Refugees Are Let Down By Legal Failure

The Detention Centre at Carmichael Road.

The Detention Centre at Carmichael Road.


Tribune Chief Reporter


FOR more than two decades, the Bahamas has not met its obligations as a signatory to a United Nations treaty on the rights of refugees, according to a United Nations High Commissioner for Refugees representative.

UNHCR Assistant Protection Officer Deneisha Moss Balboni told The Tribune yesterday that while the commission has observed positive developments, there were still gaps in meeting member state obligations due to the absence of any domestic legal framework.

She acknowledged the long-term detention of refugees at the Carmichael Road Detention Centre as an example of those “gaps”.

“In the absence of domestic legislation, just some form of formalised procedures that would guide in how persons are identified, how they are screened and how they are admitted into a process and so on. That’s on one end of the spectrum, but if you look at the people who are admitted into a process and have access to UNHCR, there are still ongoing gaps because there are no guarantees under Bahamian law for people who are recognised as refugees.

“So things that are protections that are provided for in the refugee convention that people don’t have access to, for example the right to be issued ID documents and whatever necessary residence permit to facilitate a refugee’s continued stay in a country of asylum, or a right to gainful employment so they could become self-sufficient or the right to access basic healthcare and education.

“The fact that you don’t also have those things enshrined in law means that there are difficulties ensuring that those rights are actually respected because there is no legal basis in which to do so.”

Four refugees were released from the CRDC last month, more than two years after they received the refugee status.

Eight additional migrants were released from the facility earlier this month, including a Kenyan man who had been held for six years without charge.

It was confirmed that among those migrants were several persons of concern to the UNHCR, which is a programme mandated to protect and support asylum seekers, refugees and stateliness persons.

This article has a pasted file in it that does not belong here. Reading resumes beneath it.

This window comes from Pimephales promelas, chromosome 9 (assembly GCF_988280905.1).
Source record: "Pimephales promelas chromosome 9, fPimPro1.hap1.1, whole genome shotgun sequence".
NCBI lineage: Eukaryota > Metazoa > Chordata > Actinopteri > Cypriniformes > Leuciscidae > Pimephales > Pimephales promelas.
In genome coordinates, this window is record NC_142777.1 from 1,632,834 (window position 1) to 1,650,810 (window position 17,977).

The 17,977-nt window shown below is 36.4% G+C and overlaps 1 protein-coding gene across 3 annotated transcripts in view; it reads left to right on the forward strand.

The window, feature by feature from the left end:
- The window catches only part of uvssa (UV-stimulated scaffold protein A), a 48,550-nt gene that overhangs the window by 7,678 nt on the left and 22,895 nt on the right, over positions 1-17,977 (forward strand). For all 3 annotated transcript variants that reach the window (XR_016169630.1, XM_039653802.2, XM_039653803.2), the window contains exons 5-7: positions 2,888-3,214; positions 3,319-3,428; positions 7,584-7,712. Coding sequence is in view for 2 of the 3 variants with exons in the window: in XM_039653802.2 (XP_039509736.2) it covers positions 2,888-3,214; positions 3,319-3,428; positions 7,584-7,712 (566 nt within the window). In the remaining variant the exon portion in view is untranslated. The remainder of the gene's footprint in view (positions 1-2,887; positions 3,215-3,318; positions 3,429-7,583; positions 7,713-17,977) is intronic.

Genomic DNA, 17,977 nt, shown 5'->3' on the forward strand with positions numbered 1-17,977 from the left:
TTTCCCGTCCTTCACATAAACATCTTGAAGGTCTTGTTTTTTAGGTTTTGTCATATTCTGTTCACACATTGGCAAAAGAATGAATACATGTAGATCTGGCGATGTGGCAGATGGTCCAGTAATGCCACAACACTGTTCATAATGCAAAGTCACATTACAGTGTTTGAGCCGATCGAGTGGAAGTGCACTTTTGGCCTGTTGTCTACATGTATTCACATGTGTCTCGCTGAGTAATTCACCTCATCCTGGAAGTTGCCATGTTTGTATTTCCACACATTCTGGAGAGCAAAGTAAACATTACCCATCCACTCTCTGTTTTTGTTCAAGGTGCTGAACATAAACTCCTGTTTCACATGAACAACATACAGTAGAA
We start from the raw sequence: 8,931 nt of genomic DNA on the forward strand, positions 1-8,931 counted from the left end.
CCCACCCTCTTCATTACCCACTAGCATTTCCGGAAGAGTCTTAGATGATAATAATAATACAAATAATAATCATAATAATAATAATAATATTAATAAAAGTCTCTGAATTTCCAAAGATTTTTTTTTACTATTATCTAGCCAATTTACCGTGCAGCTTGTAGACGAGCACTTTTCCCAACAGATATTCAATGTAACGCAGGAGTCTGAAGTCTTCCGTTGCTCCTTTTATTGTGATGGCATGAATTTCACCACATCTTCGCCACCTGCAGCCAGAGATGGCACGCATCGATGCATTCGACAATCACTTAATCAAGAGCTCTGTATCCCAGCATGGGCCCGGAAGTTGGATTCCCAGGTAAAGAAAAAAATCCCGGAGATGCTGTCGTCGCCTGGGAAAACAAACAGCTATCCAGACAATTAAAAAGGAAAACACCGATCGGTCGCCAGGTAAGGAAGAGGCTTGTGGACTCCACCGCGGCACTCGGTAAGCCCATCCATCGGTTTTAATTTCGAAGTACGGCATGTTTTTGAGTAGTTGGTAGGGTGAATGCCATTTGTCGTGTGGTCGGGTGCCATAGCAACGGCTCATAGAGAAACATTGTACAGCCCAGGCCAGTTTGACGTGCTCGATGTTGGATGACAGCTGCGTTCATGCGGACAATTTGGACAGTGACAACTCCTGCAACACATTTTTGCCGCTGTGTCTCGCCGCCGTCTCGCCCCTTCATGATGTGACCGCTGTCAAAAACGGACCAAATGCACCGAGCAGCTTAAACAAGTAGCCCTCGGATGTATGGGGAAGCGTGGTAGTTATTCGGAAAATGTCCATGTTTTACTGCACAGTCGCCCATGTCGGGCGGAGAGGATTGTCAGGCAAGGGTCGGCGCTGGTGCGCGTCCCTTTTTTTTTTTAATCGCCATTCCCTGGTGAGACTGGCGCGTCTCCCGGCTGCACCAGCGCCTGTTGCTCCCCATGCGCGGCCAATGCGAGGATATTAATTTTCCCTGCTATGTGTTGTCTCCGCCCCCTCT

Ms Moss Balboni said: “Once you’re granted that (refugee) status your freedom of movement should be reinstated, but again there is no legal framework. So without a legal framework that recognises who is a refugee, what their individual rights are that comes from the refugee convention, those are the gaps or outcomes of not having legislation in place.”

The Bahamas acceded to the 1951 Convention relating to the Status of Refugees, and its 1967 Protocol, in 1993.

“Although the Bahamas has acceded to that treaty in 1993,” Ms Moss Balboni said, “it hasn’t actually established any domestic legal framework to formally recognise or protect the rights of refugees. There isn’t actually any policy or regulatory framework to implement the obligations under the 1951 convention, so in that context in the absence of a legal framework obviously there is a need for guarantees against refoulement to be instituted.”

She continued: “Basically identifying people who may be refugees and giving them access to a refugee status determination procedure is really a fundamental, and is key and necessary before any removal or repatriation takes place.

“I think especially when you look at the volume of irregular migrants that move through the Bahamas, it’s really important. A lot of those people moving through come from known refugee producing countries and what we see as fundamental is the implementation of protection-sensitive screening mechanisms to be in place so that people who need international protection are systematically identified and have access to procedures.”

Ms Balboni Moss maintained that the UNHCR’s local office worked closely with the government, and was pleased that the member state has expressed an intention to address current gaps by instituting formal mechanisms in the absence of legislation.

She pointed to the Migration Task Force, within the Office of the Attorney General, and the Refugee Unit established by the Department of Immigration.

“The UNHCR plays an advisory role and that’s something really positive that we’ve observed with the Bahamas and look forward to helping to continue to develop procedures and eventually legislation on refugee protection. We do have a positive outlook for the future.”


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